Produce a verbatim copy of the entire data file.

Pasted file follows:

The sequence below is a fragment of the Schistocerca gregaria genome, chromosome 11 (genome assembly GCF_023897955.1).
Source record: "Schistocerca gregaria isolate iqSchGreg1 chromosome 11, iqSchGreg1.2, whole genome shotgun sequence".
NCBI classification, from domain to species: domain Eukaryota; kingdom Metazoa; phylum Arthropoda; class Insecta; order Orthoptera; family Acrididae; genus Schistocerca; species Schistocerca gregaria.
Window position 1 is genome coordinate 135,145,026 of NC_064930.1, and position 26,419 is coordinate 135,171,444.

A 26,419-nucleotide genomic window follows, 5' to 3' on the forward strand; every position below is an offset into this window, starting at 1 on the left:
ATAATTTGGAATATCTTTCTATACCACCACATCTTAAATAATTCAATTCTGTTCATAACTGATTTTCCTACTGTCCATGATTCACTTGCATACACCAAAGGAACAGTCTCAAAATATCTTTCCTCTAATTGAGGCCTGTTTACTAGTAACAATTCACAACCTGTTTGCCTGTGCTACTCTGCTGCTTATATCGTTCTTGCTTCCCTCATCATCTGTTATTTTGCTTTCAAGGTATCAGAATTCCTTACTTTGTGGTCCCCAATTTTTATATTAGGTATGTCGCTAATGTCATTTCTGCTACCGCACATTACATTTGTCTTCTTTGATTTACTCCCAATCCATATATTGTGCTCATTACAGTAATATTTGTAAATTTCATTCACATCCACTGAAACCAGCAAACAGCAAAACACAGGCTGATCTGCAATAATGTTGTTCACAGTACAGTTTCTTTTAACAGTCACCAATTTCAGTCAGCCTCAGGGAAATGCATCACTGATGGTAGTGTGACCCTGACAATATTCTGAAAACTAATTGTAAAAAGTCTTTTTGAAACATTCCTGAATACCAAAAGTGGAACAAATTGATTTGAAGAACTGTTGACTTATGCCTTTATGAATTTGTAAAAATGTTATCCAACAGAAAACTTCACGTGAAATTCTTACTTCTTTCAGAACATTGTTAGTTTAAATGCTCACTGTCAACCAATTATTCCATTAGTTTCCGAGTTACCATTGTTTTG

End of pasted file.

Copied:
The sequence below is a fragment of the Schistocerca gregaria genome, chromosome 11 (genome assembly GCF_023897955.1).
Source record: "Schistocerca gregaria isolate iqSchGreg1 chromosome 11, iqSchGreg1.2, whole genome shotgun sequence".
NCBI classification, from domain to species: domain Eukaryota; kingdom Metazoa; phylum Arthropoda; class Insecta; order Orthoptera; family Acrididae; genus Schistocerca; species Schistocerca gregaria.
Window position 1 is genome coordinate 135,145,026 of NC_064930.1, and position 26,419 is coordinate 135,171,444.

A 26,419-nucleotide genomic window follows, 5' to 3' on the forward strand; every position below is an offset into this window, starting at 1 on the left:
ATAATTTGGAATATCTTTCTATACCACCACATCTTAAATAATTCAATTCTGTTCATAACTGATTTTCCTACTGTCCATGATTCACTTGCATACACCAAAGGAACAGTCTCAAAATATCTTTCCTCTAATTGAGGCCTGTTTACTAGTAACAATTCACAACCTGTTTGCCTGTGCTACTCTGCTGCTTATATCGTTCTTGCTTCCCTCATCATCTGTTATTTTGCTTTCAAGGTATCAGAATTCCTTACTTTGTGGTCCCCAATTTTTATATTAGGTATGTCGCTAATGTCATTTCTGCTACCGCACATTACATTTGTCTTCTTTGATTTACTCCCAATCCATATATTGTGCTCATTACAGTAATATTTGTAAATTTCATTCACATCCACTGAAACCAGCAAACAGCAAAACACAGGCTGATCTGCAATAATGTTGTTCACAGTACAGTTTCTTTTAACAGTCACCAATTTCAGTCAGCCTCAGGGAAATGCATCACTGATGGTAGTGTGACCCTGACAATATTCTGAAAACTAATTGTAAAAAGTCTTTTTGAAACATTCCTGAATACCAAAAGTGGAACAAATTGATTTGAAGAACTGTTGACTTATGCCTTTATGAATTTGTAAAAATGTTATCCAACAGAAAACTTCACGTGAAATTCTTACTTCTTTCAGAACATTGTTAGTTTAAATGCTCACTGTCAACCAATTATTCCATTAGTTTCCGAGTTACCATTGTTTTG